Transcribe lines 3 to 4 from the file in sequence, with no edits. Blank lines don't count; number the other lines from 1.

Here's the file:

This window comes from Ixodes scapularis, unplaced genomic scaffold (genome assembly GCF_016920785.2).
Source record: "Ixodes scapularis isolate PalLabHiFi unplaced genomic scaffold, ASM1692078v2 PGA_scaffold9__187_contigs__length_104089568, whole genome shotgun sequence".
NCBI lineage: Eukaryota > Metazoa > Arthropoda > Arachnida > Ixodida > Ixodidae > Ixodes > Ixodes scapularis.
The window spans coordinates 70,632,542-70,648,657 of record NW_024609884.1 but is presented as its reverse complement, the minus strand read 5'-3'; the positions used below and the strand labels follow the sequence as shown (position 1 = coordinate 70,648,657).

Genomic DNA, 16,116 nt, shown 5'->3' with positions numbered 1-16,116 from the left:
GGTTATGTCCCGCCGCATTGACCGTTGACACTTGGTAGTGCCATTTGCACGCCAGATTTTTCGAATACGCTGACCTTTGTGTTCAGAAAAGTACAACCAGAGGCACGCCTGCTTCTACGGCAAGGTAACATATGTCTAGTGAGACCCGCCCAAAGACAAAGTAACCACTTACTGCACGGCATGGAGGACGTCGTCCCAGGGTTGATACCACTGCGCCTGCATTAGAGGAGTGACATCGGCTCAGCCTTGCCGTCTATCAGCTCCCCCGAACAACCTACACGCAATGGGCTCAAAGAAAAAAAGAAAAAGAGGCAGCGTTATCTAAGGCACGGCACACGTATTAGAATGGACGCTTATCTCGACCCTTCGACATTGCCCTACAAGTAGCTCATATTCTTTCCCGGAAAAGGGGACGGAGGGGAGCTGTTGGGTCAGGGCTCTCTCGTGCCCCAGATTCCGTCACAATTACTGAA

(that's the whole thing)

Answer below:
NCBI lineage: Eukaryota > Metazoa > Arthropoda > Arachnida > Ixodida > Ixodidae > Ixodes > Ixodes scapularis.
The window spans coordinates 70,632,542-70,648,657 of record NW_024609884.1 but is presented as its reverse complement, the minus strand read 5'-3'; the positions used below and the strand labels follow the sequence as shown (position 1 = coordinate 70,648,657).